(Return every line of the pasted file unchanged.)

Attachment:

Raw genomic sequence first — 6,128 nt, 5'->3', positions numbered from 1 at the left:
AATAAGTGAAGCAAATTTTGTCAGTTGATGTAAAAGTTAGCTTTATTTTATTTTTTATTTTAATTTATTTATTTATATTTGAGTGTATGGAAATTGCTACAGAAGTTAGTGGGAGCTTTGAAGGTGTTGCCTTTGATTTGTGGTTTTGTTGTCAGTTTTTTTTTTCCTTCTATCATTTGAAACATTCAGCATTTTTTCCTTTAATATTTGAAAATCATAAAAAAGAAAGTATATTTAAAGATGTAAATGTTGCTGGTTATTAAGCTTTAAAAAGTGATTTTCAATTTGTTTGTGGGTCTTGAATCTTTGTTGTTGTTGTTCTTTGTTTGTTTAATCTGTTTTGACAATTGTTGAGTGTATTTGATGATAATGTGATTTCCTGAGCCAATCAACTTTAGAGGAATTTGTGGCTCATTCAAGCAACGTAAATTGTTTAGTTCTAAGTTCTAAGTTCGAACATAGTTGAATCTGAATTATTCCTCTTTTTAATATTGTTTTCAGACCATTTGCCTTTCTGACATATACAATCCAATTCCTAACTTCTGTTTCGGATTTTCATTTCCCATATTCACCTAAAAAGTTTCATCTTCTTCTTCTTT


Raw genomic sequence first — 6,128 nt, 5'->3', positions numbered from 1 at the left:
AATAAGTGAAGCAAATTTTGTCAGTTGATGTAAAAGTTAGCTTTATTTTATTTTTTATTTTAATTTATTTATTTATATTTGAGTGTATGGAAATTGCTACAGAAGTTAGTGGGAGCTTTGAAGGTGTTGCCTTTGATTTGTGGTTTTGTTGTCAGTTTTTTTTTTCCTTCTATCATTTGAAACATTCAGCATTTTTTCCTTTAATATTTGAAAATCATAAAAAAGAAAGTATATTTAAAGATGTAAATGTTGCTGGTTATTAAGCTTTAAAAAGTGATTTTCAATTTGTTTGTGGGTCTTGAATCTTTGTTGTTGTTGTTCTTTGTTTGTTTAATCTGTTTTGACAATTGTTGAGTGTATTTGATGATAATGTGATTTCCTGAGCCAATCAACTTTAGAGGAATTTGTGGCTCATTCAAGCAACGTAAATTGTTTAGTTCTAAGTTCTAAGTTCGAACATAGTTGAATCTGAATTATTCCTCTTTTTAATATTGTTTTCAGACCATTTGCCTTTCTGACATATACAATCCAATTCCTAACTTCTGTTTCGGATTTTCATTTCCCATATTCACCTAAAAAGTTTCATCTTCTTCTTCTTT